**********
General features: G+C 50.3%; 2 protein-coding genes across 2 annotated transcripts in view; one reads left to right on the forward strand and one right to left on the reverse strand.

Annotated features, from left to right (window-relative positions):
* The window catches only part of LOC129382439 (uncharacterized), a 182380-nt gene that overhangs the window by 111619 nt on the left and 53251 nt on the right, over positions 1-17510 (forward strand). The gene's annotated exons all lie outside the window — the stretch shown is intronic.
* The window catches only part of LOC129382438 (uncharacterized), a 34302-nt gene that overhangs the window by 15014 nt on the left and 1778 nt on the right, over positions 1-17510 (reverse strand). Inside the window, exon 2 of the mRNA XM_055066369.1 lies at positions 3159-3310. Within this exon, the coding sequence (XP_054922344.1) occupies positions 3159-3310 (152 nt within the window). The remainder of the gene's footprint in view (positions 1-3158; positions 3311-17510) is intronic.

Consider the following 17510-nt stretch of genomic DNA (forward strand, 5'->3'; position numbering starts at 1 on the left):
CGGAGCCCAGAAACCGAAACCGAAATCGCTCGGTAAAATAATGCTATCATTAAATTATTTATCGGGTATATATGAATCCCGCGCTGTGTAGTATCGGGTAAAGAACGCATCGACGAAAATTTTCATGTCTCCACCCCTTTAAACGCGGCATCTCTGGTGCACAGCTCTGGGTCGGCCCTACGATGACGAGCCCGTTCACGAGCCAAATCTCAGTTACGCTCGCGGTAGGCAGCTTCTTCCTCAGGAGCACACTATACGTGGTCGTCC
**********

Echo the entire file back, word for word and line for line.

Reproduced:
General features: G+C 50.3%; 2 protein-coding genes across 2 annotated transcripts in view; one reads left to right on the forward strand and one right to left on the reverse strand.

Annotated features, from left to right (window-relative positions):
* The window catches only part of LOC129382439 (uncharacterized), a 182380-nt gene that overhangs the window by 111619 nt on the left and 53251 nt on the right, over positions 1-17510 (forward strand). The gene's annotated exons all lie outside the window — the stretch shown is intronic.
* The window catches only part of LOC129382438 (uncharacterized), a 34302-nt gene that overhangs the window by 15014 nt on the left and 1778 nt on the right, over positions 1-17510 (reverse strand). Inside the window, exon 2 of the mRNA XM_055066369.1 lies at positions 3159-3310. Within this exon, the coding sequence (XP_054922344.1) occupies positions 3159-3310 (152 nt within the window). The remainder of the gene's footprint in view (positions 1-3158; positions 3311-17510) is intronic.

Consider the following 17510-nt stretch of genomic DNA (forward strand, 5'->3'; position numbering starts at 1 on the left):
CGGAGCCCAGAAACCGAAACCGAAATCGCTCGGTAAAATAATGCTATCATTAAATTATTTATCGGGTATATATGAATCCCGCGCTGTGTAGTATCGGGTAAAGAACGCATCGACGAAAATTTTCATGTCTCCACCCCTTTAAACGCGGCATCTCTGGTGCACAGCTCTGGGTCGGCCCTACGATGACGAGCCCGTTCACGAGCCAAATCTCAGTTACGCTCGCGGTAGGCAGCTTCTTCCTCAGGAGCACACTATACGTGGTCGTCC